Selfish as that may sound, Woodward maintains that writing music is generally a selfish pursuit for all musicians, and on what may be the band’s last album ever, they simply wanted to indulge in themselves and their story. And strangely, despite the band’s low expectations for the album, writing and recording We Died has proven to be one of the band’s most enjoyable ventures to date, because they shed all their worries and simply embraced their love of playing music together. They were able to give the record their all, because despite the fact that the fate of The Valley Arena is not yet set in stone, the band approached the creation of the album as though they already knew.
“When writing this [album], I kind of was looking at [it] as kind of our exit interview as a band…” says Woodward. “There’s a growing sense of the death of the indie rock band as we knew it when we got into bands and became really passionate about trying to give [music] our all. [Live music] has kind of splintered off into… the pure art scene of bands and then the huge festival Warped Tour scene of bands, and the divide has just gotten bigger and bigger. We were always somewhere in the middle. At the time that we started, it felt like there were other bands in that middle ground, and it feels like that has kind of disappeared. So, We Died is kind of like we’re feeling like we’re the last bastions of that particular niche.”
In a way, it makes sense, although TVA are really not alone in this particular niche. There are handfuls of bands throughout the country and beyond that put out solid, thoughtful records, yet are never really heard by the general population. As the music industry has become more and more saturated with musicians, bands that don’t fit easily into one box or another simply fall between the cracks. With their blend of angular indie rock and raucous post-punk, The Valley Arena is just one example of a band that’s not easy to classify, and their fanbase is difficult to define as well.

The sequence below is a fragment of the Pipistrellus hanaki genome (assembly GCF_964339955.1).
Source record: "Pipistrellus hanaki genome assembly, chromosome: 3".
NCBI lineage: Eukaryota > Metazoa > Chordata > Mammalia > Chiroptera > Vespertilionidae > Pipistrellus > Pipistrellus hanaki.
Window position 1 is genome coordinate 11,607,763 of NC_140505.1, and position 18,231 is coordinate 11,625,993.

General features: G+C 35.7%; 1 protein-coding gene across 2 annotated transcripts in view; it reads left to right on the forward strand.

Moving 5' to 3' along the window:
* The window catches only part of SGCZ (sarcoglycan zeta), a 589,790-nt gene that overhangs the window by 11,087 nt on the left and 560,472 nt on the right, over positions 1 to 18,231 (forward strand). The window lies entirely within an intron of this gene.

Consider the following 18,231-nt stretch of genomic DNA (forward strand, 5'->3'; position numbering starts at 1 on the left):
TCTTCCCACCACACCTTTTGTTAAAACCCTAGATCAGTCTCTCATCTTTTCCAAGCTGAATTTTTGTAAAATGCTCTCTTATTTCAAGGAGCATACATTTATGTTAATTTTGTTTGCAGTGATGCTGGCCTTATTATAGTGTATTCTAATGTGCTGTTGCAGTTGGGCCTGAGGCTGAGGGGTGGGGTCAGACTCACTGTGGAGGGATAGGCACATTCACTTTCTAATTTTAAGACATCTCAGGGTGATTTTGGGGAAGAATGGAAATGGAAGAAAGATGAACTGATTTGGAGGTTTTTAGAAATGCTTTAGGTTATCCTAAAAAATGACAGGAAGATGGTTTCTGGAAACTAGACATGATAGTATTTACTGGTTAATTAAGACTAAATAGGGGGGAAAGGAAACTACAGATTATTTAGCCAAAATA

“It’s always been so difficult [for us] to find a scene of music… I guess we’re just something without a premade audience because it lies so much in-between you know? [Our music is] not eclectic or outside of the box enough for the total art scene, but it’s definitely not mainstream, either,” Woodward muses.
With this album, The Valley Arena will take a more grassroots approach than in the past, when they’d hired publicists and worked feverishly with record labels to promote their albums. This time around, they will take control of nearly everything, including their publicity, promotions, and booking. They’re joint-releasing the album independently on a friend’s label, Jaxart Records, and the only physical copies of We Died will be available on hand-numbered 7″ records for which they’ve personally hand-folded the sleeves. TVA has simply decided that what’s important is having their music be heard, however that may happen — whether it be through giving away digital downloads of their music to concertgoers or personally contacting smaller publications they may have previously overlooked.
“I’m always surprised if I’m bored and Google the band’s name, at the number of blogs and magazines I’ve never even heard of liked one of the records,” Woodward states. “Meanwhile, you spend so much effort trying to get it accepted in more traditional, larger outlets, and not really paying much attention to those who really like your record and will do the most to support you, you know? Through the years, you work with labels and managers and publicists… and you kind of forget the fact that you can talk to these guys directly. Our whole strategy for promoting this album is going direct and doing it all with friends and people we’ve met along the way.”
Bands regularly change styles from album to album, but for The Valley Arena, the shift between Sesso.Vita and We Died has been absolutely huge – perhaps more conceptually than stylistically. We Died gets back down to the nitty gritty of TVA and feels to them like the early days when they first started writing music together. And although those joys may have faded or become warped throughout the years, We Died revitalizes them, even despite its bleak title.